Squeaking about clean

I am charmed by Lalit Bhanot, the secretary general of the Commonwealth Games Organising Committee. The fact that the facilities are unhygienic and he deems it as a difference in perception of standards of hygiene reveals a truth that we and the rest of the world refuses to accept.

It could be a nice cocoon within the complex, but does it change the way Indians perceive hygiene? Have you used toilets in public places? Haven’t you seen the manner in which people defecate and urinate in the streets? Before screwing up your noses, and we do that, let us remember that these people have no choice. Let us also try and look back at our ‘lesser’ athletes who have to make do with very basic facilities. Let us recall the times we have glorified this excreta and let the westerners make millions of dollars over the dump.

One is not pro-dirt. Bhanot has not ‘shamed India’ as the headlines claim. We need to see how we shame ourselves and our citizens everyday. If some countries want to bring their own janitors, then they might as well bring their mosquito nets and Evian bottles too.

It seems that they are deliberately showing these aspects much as the fear created over security. Why would our authorities let them take these pictures? And how do we know for certain what these particular photos are from and about? Something stinks here and it is not the poop.

Those who have travelled overseas do know that the quick-fix fragrance and automatic flush stuff is not always about cleanliness. Loos there have sanitary napkins and toilet rolls on the floor; the seats often have menstrual stains. We all know about the legendary lack of male aim, and it is universal. Garbage bins overflow and are collected weekly as they wait in the backyards of those who can afford backyards. People do pee against bushes. And where do you think the homless go to clean up?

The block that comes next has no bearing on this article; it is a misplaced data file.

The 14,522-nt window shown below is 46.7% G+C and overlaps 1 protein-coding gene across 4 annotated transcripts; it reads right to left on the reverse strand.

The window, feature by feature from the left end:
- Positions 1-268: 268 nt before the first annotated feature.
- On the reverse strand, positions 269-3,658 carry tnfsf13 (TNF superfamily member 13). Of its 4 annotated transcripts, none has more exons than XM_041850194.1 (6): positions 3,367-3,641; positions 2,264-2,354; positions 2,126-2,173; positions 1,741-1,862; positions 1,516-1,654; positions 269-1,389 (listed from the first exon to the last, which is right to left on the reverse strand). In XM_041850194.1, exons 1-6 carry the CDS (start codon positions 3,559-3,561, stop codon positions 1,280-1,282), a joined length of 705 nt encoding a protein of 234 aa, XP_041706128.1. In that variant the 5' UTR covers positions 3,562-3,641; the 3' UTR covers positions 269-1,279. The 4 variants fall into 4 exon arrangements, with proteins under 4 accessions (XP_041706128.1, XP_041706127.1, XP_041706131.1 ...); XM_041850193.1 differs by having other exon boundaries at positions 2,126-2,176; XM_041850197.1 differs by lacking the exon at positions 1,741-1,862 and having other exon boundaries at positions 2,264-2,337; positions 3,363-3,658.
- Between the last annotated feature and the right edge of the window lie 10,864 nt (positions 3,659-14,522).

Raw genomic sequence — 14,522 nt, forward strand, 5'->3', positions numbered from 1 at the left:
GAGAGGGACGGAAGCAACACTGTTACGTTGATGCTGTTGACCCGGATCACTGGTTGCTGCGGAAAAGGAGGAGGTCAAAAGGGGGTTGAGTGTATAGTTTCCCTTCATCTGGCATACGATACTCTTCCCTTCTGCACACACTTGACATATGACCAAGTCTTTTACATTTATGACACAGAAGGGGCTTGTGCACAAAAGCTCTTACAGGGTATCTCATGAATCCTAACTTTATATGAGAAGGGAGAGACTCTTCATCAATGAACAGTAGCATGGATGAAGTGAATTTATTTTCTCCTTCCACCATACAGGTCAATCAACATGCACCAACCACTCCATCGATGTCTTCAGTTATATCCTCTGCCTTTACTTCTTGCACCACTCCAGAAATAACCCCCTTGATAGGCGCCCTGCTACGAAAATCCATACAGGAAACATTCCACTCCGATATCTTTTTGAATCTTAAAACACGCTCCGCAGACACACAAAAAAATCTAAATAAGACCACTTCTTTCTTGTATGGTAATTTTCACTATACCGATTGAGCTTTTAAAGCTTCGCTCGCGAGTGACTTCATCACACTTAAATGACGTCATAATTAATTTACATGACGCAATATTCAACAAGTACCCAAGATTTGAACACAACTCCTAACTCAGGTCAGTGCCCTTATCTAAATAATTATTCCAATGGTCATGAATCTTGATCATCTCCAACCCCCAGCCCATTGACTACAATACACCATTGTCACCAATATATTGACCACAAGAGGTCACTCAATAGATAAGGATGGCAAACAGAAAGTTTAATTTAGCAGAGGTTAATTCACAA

There appears to be less dust due to the climate, but there is enough of it going around. Mouldy foodstuff is pushed into a microwave to come out as good as new. Yes, Indians spit, but if you have seen any Phil Donahue show or read some silly stuff about Hollywood starlets and models you will know that their natural resources are expended in quite public a fashion. I know of women unable to control their bladders who have sat nonchalantly on pub stools as their stockings got drenched. But, the weather’s so chippy nippy that it dries and their glasses of ale warm them up so.

Of course, it’s all nice and clean at Flushing Meadows and Wimbledon and the World Cup and other events because the guys who mess up in the locker rooms are the guys who win the medals. So, no one complains because no one talks about it.

Get over it, people. Cricketers rub their balls against their balls and footballers spit on the grounds; tennis players lick their sweaty upper lips and athletes fart in their shorts. And people will pay money to wear, touch these items of clothing. Go clean up your minds first, then we can talk about how prepared we are.

Are our players ready to run, pole-vault and stand tall? Ask that question and let the drains choke to death.


  1. FV
    Whatever you say, it is a fact that the whole subcontinent including(India, Pakistan, Bangladesh, Afghanistan) is a stink tank. Majority of the people of this region live under filthy and unbelievable conditions in this regard. Comparing this region with Flushing Meadows and Wimbledon or World Cup is like comparing soap with scum.
    And same goes for security.

  2. Circle:

    I am not comparing Flushing Meadows with how the unfortunate people in our countries live. I was positing those Games venues with ours, and how what is lauded for its spanking clean 'look' do not see beyond and yonder.

    Of course, we are filthy, but why does it strike us only when we need to get tarted up for international events? Why is this not a regular manifesto? And, yes, standards of hygiene are different. We don't put half-eaten apples in our handbags, or our shoes up on sofas and tables.

    We need to be clean for ourselves.


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